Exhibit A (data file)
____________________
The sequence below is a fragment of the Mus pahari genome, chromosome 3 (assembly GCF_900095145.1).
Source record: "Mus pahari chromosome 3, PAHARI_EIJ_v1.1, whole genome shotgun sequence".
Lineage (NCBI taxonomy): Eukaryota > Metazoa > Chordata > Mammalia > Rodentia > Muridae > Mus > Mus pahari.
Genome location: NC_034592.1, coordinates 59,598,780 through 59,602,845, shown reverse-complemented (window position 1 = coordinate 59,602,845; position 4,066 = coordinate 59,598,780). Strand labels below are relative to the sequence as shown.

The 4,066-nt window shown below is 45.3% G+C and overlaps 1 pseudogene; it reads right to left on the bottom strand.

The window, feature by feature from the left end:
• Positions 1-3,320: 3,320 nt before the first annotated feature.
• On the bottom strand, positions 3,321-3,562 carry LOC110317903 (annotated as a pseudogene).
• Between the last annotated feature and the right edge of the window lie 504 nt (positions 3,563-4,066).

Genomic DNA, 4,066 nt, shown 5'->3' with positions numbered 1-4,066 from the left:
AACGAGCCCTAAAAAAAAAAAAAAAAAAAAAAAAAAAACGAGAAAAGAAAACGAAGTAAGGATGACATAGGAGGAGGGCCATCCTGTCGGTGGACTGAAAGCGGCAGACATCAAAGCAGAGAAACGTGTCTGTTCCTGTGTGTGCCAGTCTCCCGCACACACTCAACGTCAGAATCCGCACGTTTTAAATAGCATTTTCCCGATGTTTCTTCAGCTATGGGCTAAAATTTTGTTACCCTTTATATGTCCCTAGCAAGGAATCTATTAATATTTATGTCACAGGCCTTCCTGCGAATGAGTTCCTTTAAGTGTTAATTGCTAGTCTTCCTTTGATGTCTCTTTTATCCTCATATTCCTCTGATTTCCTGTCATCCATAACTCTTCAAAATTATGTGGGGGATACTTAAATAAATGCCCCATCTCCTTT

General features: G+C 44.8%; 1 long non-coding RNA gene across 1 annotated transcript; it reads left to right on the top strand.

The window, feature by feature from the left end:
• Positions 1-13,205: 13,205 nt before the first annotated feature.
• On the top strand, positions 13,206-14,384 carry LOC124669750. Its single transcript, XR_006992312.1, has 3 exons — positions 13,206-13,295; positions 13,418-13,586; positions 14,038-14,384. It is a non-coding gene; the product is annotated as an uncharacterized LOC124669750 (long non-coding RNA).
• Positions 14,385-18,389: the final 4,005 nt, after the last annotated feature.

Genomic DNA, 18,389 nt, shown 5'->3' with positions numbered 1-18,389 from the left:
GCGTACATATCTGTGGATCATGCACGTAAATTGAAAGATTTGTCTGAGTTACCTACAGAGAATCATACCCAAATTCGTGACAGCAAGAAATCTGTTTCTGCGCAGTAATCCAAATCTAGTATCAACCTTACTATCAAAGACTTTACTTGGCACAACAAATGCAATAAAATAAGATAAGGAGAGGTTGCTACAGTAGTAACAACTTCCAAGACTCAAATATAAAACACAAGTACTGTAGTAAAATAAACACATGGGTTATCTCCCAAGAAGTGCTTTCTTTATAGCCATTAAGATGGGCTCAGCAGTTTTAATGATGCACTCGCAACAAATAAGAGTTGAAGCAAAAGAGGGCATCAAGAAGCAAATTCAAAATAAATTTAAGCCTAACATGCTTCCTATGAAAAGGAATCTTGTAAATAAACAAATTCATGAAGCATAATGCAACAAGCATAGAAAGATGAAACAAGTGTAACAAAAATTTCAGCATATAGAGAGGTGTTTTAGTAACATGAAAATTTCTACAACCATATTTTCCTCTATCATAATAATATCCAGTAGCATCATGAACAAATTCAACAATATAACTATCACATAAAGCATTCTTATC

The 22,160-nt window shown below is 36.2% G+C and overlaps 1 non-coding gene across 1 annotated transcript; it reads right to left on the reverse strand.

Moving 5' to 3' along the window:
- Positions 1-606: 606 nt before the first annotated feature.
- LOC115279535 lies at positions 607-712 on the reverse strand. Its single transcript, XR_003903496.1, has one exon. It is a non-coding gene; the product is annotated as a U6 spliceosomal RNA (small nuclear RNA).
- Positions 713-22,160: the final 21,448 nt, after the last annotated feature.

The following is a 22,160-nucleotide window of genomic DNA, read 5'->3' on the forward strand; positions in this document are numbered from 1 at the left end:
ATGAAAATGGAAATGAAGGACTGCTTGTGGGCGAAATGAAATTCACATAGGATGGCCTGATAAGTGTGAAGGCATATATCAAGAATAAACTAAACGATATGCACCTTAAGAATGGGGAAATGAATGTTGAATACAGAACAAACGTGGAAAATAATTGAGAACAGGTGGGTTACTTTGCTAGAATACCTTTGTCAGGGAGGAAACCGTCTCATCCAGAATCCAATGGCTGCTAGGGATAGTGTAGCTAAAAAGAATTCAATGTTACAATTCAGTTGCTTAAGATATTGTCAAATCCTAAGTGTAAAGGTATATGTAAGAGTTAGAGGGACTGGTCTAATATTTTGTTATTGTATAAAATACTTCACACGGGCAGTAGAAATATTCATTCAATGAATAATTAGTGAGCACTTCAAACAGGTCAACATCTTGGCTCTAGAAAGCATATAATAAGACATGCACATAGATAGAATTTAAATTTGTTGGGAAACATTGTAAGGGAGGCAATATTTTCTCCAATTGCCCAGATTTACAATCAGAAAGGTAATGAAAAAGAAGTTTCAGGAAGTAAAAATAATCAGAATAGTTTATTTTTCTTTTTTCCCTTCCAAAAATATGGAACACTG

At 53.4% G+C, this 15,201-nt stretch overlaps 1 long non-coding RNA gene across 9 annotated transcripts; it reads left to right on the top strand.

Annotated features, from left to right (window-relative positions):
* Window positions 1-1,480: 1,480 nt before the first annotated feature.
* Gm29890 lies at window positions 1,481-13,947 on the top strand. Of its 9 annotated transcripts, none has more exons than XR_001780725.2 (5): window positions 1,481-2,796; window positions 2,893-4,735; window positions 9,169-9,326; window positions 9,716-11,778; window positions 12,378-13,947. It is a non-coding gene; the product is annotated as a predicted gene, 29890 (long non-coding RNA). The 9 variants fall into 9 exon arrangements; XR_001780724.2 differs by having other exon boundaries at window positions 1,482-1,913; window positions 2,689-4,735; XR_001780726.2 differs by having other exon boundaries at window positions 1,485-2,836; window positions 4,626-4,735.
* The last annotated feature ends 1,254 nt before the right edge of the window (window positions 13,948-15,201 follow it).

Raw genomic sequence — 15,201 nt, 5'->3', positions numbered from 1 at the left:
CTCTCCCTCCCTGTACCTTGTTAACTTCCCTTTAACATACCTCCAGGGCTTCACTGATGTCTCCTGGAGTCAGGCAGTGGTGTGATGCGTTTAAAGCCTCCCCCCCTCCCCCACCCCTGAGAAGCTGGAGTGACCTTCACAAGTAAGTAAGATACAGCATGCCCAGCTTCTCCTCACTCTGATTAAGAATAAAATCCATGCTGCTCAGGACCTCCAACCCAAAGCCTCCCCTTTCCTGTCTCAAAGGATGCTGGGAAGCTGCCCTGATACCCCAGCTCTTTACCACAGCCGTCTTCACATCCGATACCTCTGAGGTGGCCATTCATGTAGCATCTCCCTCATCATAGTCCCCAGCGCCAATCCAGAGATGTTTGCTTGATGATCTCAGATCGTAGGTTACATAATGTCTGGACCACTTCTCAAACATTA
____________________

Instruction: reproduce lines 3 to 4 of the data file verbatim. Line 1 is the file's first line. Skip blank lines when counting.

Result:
Lineage (NCBI taxonomy): Eukaryota > Metazoa > Chordata > Mammalia > Rodentia > Muridae > Mus > Mus pahari.
Genome location: NC_034592.1, coordinates 59,598,780 through 59,602,845, shown reverse-complemented (window position 1 = coordinate 59,602,845; position 4,066 = coordinate 59,598,780). Strand labels below are relative to the sequence as shown.